Friday 18th May 8pm
Purcell Room - Southbank Centre
As part of (B)old Festival
"Come on everybody! Let’s have a party!...."
Maverick, anarchic, indomitable and fearless: all words that have been used to describe performance artist Liz Aggiss. Born in an era when children were seen and not heard, Liz never had a clue what she wanted to do. She just knew she wanted to be seen and heard. Slap and Tickle is a dark and ribald physical commentary on cultural mores and sexual taboos: a disorientating display of interpretations and contradictions about women, girls, mothers, bitches and senior citizens. Beating a path through the personal and historical, Aggiss creates a feminist soup that lurches from spoken word to expressionist movement, from music hall to radio nostalgia, from costume change to prop manipulation.
Supported by Arts Council of England, South East Dance, Dance4 and University of Bath
“If you want to see something more challenging and outrageous, then Liz Aggiss’s Slap and Tickle is a far more pointed and bawdily funny exploration of what it means to refuse to act your age.” Lyn Gardner, The Guardian “Ultimately, this is a show about female visibility and self-determination. A fabulously funky show that on the 40th anniversary of punk reminds us that perhaps the best feminist rallying cry of all time was Oh Bondage, Up Yours. There’s a place for calm, rational argument – but this isn’t that place. This is a brash and blowsy women’s room with obscenities scrawled on the mirrors in red lipstick, discarded knickers on the floor, and a virtual strap-on waiting to be harnessed.” Dorothy Max Prior, Total Theatre “spectacularly devoid of ordinariness or political correctness”. Niki McWilliams, theatre bubble “The hilarious tickle never undermines the serious slap in this solo – sheer brilliance.” Mary Brennan The Herald “With the spit of punk and the polish of ballet, Liz Aggiss transformed into a singular provocateur” Lorna Irvine Exeunt Magazine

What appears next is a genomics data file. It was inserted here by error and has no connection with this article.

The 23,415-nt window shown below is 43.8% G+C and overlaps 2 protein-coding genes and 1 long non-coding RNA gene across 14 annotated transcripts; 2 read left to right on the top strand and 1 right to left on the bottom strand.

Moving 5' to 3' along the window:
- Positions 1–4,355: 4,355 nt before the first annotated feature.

(B)old is a new festival profiling artists aged 65 years and over, who are established in their practise and recognised nationally or internationally for their work. (B)old celebrates great artists who stand the test of time, and who don't shy away from the issues facing them. In industries that often celebrate and cater to the young, when are you truly 'in your prime'? What impact has age had on your artistic practice, and how do you stay relevant?
Liz Aggiss will also be forming part of the Prime panel discussion to dissect the idea of an optimal age at 1pm on Sat 19th May
With changes in health, medicine, work and society, what exactly does it mean to be in your ‘prime’?
Is the idea itself just a fetishisation of youth? Is creativity a function of youth and naivety or time and experience?
A panel discuss ideas around physical, mental and creative peaks, highlighting and celebrating the work of older people in arts and society while also interrogating the effects of life expectancy.